As a composer and trumpeter who has worked extensively in avant-garde, Minimalist and serious electronic veins (as well as in the acid jazz genre and other urban scenes), Ben Neill has long understood music to be a spatial art every bit as much as a temporal one. Whether working in the academic environment or in the club world, Neill’s compositions and recordings treat sounds as matter – as discrete objects and functions arrayed in the stereo field or in the round, sometimes over groove, sometimes as pure spatial-scape. This sensitivity makes Neill a likely candidate for high-concept environmental composition, music for unconventional venues and music wed to the particularities of the performance space.
Or so believes the New York State Council on the Arts, who helped fund Neill’s new environmental composition Manitoga, a piece for brass quintet and electronics to be premiered on Saturday, July 26 on the grounds that share its name: Manitoga, the estate of the famous 20th-century industrial designer Russell Wright. In keeping with the spirit of innovative industrial design, Manitoga is a piece conceived and performed on novel metal instruments. The brass ensemble will play sculptor Carol Szymanski’s “phonemophones”: bugles in the form of letters. Neill himself will play the mutantrumpet, the hybrid acoustic/digital instrument that has been the focus of his work as a performer and as an instrument-designer for most of his recent career.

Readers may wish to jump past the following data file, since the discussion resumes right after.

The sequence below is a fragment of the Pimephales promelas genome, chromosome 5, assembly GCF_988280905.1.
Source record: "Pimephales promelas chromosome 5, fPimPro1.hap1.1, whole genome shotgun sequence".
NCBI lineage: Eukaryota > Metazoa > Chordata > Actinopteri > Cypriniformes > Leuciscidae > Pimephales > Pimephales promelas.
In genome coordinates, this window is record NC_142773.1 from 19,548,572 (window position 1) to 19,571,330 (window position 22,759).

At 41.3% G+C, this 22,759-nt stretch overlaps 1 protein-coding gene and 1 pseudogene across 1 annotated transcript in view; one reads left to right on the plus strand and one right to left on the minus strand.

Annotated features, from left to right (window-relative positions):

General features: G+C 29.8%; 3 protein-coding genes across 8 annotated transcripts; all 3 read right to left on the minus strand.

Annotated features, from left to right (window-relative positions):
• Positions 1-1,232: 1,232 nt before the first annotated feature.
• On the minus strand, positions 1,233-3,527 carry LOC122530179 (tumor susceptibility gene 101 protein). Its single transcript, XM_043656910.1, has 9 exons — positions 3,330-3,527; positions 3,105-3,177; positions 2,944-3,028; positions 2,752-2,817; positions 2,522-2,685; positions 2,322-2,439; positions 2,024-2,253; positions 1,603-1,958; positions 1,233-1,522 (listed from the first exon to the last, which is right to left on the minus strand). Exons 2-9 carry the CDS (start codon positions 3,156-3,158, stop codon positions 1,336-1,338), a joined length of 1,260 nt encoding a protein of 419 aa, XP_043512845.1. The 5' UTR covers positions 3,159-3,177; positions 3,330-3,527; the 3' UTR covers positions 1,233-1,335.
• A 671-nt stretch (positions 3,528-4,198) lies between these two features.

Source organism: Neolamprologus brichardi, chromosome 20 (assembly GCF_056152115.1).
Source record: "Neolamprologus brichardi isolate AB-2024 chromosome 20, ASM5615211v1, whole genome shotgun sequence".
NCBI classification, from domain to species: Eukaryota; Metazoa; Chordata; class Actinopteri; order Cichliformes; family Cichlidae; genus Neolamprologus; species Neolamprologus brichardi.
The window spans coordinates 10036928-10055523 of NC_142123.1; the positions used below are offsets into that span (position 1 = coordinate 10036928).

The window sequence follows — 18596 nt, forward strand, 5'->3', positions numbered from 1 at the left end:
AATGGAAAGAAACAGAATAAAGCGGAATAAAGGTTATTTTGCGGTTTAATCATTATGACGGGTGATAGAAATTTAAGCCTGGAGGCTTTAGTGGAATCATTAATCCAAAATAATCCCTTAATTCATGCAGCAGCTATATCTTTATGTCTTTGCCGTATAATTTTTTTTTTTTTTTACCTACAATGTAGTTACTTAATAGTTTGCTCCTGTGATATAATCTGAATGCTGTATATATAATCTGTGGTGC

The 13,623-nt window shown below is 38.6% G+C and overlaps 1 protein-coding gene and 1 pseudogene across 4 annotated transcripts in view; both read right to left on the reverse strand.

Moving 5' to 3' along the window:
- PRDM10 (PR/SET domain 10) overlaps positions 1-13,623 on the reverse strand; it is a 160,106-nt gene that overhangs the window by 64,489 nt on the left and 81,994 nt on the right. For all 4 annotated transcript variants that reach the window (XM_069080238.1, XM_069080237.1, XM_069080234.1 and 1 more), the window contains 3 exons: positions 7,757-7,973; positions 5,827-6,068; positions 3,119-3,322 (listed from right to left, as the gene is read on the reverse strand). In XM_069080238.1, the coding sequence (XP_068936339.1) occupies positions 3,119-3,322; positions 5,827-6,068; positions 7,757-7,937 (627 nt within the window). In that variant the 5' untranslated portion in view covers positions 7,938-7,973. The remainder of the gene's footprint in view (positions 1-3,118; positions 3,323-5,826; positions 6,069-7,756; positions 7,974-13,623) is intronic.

Environmental music presents its own unique set of limitations and liberations. The first freedom regards the directionality of music. Since they are not bound to the dimensions and orientation of the stage, composers can play in ingenious ways with points of sound origination, as Neill does in Manitoga. The performers will emerge from the woods, engaging in a dialogue across the space, pulling in toward and ultimately convening for a conventional stage performance at Manitoga’s quarry pool and waterfall.
The Garrison resident Neill’s composition connects to the immediate environment on multiple levels. It juxtaposes the iconic military musical theme “Taps” – typically played at dusk and at funerals and heard often in the distance, across the river at West Point – with imitative musical evocations of the natural environment, of birds and insects. It’s a strange postmodern canon and call-and-response between the natural and the industrial, the wild and the civilized. It is also Neill capturing what he might hear on any summer evening by the Hudson, and analyzing it for its rich musical and cultural suggestions.
Premier of Ben Neill’s Manitoga, Saturday, July 26, 7 p.m., $25/$10, Manitoga: The Russell Wright Design Center, 584 Route 9D, Garrison; (845) 424-3812, www.russelwrightcenter.org.